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Witness: Lubanga’s Role Merely “Political”

Testimony in the trial of Thomas Lubanga took a turn on Wednesday as a witness suggested that Lubanga may not have had as much military control of the Union of Congolese Patriots (UPC) militia as previously stated.

Continuing his testimony from yesterday, a former UPC soldier known as Witness 17 told judges that he never saw Lubanga issue commands to UPC soldiers. Instead, that was the duty of UPC chief of staff Floribert Kisembo.

Cross-examining the witness, Lubanga’s defense lawyer Catherine Mabille asked the witness about his earlier statement that Kisembo “knows everything” when it came to military affairs, and that, “the army almost belonged to him.”

The witness explained, “I noticed in the UPC, Kisembo’s influence was great in the army, especially in relation to commander Thomas (Lubanga). In the army we felt the influence of Kisembo. He was very influential. Nobody talked about the influence of (Lubanga).”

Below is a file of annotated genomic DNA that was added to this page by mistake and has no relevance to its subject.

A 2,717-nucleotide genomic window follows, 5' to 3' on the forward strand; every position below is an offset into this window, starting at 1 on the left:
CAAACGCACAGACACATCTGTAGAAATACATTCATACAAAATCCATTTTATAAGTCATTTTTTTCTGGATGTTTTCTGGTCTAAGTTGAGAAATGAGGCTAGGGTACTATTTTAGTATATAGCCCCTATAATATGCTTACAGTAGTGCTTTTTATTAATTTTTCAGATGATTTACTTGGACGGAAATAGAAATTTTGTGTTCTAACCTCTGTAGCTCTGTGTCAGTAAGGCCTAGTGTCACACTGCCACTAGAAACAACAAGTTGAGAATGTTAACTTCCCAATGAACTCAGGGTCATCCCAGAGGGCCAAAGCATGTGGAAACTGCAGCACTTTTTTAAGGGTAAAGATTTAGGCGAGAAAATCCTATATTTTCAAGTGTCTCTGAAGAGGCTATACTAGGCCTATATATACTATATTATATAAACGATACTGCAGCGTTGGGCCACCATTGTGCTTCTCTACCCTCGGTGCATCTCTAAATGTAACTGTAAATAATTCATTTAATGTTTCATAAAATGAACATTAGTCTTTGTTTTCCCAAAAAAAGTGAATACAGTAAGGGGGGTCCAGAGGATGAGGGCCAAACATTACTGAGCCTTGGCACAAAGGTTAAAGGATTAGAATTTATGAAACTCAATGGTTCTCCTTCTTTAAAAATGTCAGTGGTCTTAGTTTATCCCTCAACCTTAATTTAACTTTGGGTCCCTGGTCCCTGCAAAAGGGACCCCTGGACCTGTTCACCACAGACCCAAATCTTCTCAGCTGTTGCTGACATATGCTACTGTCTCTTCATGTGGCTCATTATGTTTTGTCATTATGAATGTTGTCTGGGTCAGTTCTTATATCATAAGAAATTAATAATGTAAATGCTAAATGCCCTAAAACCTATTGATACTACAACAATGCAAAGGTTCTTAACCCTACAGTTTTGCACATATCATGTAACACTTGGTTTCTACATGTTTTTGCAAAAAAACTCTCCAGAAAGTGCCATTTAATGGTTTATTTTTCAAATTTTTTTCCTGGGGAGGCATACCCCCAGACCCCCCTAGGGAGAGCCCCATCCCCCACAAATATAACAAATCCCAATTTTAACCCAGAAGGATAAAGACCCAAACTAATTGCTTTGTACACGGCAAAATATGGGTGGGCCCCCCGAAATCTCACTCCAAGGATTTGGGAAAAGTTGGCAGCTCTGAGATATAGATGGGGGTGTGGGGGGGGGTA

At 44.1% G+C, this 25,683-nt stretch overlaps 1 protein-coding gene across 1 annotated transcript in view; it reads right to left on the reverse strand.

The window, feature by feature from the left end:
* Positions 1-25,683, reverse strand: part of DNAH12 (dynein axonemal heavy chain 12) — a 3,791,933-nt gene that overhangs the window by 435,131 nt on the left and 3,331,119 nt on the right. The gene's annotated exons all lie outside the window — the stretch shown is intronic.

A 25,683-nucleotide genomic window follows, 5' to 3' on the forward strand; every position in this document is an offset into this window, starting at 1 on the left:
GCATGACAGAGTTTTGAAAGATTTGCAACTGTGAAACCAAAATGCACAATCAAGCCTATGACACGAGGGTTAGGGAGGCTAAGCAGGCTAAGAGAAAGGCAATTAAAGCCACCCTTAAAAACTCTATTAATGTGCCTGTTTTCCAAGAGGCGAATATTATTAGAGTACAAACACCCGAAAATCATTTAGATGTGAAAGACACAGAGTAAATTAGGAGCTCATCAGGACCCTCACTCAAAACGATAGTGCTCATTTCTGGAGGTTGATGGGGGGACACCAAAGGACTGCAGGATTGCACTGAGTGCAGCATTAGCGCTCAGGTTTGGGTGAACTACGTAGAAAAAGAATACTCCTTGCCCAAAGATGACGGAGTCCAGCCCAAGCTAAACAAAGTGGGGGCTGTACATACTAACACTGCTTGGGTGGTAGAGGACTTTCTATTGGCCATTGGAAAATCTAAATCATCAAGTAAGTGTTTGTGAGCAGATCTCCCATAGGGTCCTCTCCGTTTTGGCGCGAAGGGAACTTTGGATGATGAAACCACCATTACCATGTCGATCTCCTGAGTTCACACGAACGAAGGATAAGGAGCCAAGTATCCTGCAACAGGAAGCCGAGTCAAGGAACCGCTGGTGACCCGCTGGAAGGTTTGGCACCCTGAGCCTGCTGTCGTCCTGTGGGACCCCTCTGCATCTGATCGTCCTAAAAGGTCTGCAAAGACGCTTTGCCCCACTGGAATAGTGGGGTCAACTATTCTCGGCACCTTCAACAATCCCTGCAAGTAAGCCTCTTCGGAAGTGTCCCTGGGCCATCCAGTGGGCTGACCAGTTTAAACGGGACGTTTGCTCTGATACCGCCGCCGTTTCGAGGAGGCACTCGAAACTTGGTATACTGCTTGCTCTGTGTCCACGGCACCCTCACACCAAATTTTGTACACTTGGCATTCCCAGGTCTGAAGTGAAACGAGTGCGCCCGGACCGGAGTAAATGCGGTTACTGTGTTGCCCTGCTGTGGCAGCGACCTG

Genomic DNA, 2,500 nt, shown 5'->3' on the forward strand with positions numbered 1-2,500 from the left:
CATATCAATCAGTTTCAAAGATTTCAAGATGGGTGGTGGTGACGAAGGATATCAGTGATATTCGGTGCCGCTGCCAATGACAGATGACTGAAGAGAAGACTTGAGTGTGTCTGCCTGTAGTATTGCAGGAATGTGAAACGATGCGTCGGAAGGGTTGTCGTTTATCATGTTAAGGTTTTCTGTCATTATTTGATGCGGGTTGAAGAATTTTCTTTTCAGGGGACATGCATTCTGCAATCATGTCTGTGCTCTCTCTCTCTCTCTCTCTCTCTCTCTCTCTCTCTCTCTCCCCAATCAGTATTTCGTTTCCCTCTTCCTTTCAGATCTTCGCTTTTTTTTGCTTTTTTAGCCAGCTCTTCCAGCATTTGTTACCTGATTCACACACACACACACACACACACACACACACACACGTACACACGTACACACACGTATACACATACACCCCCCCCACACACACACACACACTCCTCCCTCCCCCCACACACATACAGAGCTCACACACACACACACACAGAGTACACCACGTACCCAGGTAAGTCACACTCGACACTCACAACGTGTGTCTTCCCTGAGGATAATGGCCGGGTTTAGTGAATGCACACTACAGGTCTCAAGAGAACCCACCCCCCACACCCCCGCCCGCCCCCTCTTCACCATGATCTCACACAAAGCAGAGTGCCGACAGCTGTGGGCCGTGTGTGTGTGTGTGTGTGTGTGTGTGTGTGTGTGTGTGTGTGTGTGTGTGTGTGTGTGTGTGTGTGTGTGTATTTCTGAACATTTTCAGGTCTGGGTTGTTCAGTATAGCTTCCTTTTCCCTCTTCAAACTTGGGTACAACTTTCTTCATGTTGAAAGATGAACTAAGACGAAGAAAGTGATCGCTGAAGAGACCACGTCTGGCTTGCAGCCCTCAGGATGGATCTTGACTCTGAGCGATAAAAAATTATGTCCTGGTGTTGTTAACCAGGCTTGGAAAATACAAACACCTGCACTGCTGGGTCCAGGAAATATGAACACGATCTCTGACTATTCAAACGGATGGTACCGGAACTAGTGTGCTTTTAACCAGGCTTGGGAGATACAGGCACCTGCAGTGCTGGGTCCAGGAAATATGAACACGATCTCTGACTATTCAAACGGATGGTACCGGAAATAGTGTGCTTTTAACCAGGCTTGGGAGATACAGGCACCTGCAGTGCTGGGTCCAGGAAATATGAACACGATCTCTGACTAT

Witness 17 told the court that Lubanga was a political figure within the UPC and that, “the army was slightly not within his purview.” He had only seen Lubanga once in military fatigues, and was surprised by the sight, he said.

“(Lubanga) was a political figure. We called him president,” the witness said. “It was true he could put on a military uniform, like camouflage, if his security was in danger, but in Bunia this was not usual. We were not used to it”.

Witness 17 also told the court that Lubanga may not have seen child soldiers when he visited Epo, a training camp in Bunia.

Lubanga arrived at the camp in a vehicle, which distinguished him as a high-ranking UPC official, and soldiers were stationed in the roads and trenches around the camp to ensure his safety, he said.

“To receive a person like the president, one often greets them with respect, but this wasn’t done on this occasion. There were no troops to meet him. It is not probable that there were child soldiers there. I don’t think it is likely he saw any child soldiers.”

Presiding Judge Adrian Fulford thanked the witness for coming to the court to testify. The trial continues tomorrow.


  1. Even if Lubanga’s role was allegedly “political”, he would still have blood on his hands for standing by and allowing such atrocities to committed by the UPC.

    Prosecuting people is only the beginning of what needs to be a radical change in the way people see the world and understand it through a lens of international justice.

    We no longer live in remote worlds where one can escape accountability.

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